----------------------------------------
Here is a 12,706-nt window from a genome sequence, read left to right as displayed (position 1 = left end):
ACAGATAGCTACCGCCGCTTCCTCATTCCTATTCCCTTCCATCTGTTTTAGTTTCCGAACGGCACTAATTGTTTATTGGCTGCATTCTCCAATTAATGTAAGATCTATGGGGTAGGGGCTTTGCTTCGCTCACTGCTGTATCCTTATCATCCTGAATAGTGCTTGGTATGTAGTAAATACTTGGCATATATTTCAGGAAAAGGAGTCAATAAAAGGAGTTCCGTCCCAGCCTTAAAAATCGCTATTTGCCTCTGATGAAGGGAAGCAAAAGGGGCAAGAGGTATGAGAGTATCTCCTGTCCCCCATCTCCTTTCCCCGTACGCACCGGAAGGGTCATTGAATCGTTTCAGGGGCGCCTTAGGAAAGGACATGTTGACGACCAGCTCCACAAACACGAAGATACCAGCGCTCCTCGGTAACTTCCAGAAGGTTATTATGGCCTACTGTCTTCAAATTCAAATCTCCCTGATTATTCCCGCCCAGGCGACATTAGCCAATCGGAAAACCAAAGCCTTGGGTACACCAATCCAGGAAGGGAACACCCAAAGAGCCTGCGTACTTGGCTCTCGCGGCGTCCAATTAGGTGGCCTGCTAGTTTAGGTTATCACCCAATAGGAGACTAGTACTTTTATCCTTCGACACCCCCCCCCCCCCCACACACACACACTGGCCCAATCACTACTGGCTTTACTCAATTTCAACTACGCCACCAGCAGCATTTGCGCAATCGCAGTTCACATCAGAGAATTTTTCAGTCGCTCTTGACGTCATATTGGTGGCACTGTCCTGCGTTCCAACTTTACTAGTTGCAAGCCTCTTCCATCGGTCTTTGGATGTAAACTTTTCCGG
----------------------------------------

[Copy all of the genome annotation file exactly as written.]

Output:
Here is a 12,706-nt window from a genome sequence, read left to right as displayed (position 1 = left end):
ACAGATAGCTACCGCCGCTTCCTCATTCCTATTCCCTTCCATCTGTTTTAGTTTCCGAACGGCACTAATTGTTTATTGGCTGCATTCTCCAATTAATGTAAGATCTATGGGGTAGGGGCTTTGCTTCGCTCACTGCTGTATCCTTATCATCCTGAATAGTGCTTGGTATGTAGTAAATACTTGGCATATATTTCAGGAAAAGGAGTCAATAAAAGGAGTTCCGTCCCAGCCTTAAAAATCGCTATTTGCCTCTGATGAAGGGAAGCAAAAGGGGCAAGAGGTATGAGAGTATCTCCTGTCCCCCATCTCCTTTCCCCGTACGCACCGGAAGGGTCATTGAATCGTTTCAGGGGCGCCTTAGGAAAGGACATGTTGACGACCAGCTCCACAAACACGAAGATACCAGCGCTCCTCGGTAACTTCCAGAAGGTTATTATGGCCTACTGTCTTCAAATTCAAATCTCCCTGATTATTCCCGCCCAGGCGACATTAGCCAATCGGAAAACCAAAGCCTTGGGTACACCAATCCAGGAAGGGAACACCCAAAGAGCCTGCGTACTTGGCTCTCGCGGCGTCCAATTAGGTGGCCTGCTAGTTTAGGTTATCACCCAATAGGAGACTAGTACTTTTATCCTTCGACACCCCCCCCCCCCCCACACACACACACTGGCCCAATCACTACTGGCTTTACTCAATTTCAACTACGCCACCAGCAGCATTTGCGCAATCGCAGTTCACATCAGAGAATTTTTCAGTCGCTCTTGACGTCATATTGGTGGCACTGTCCTGCGTTCCAACTTTACTAGTTGCAAGCCTCTTCCATCGGTCTTTGGATGTAAACTTTTCCGG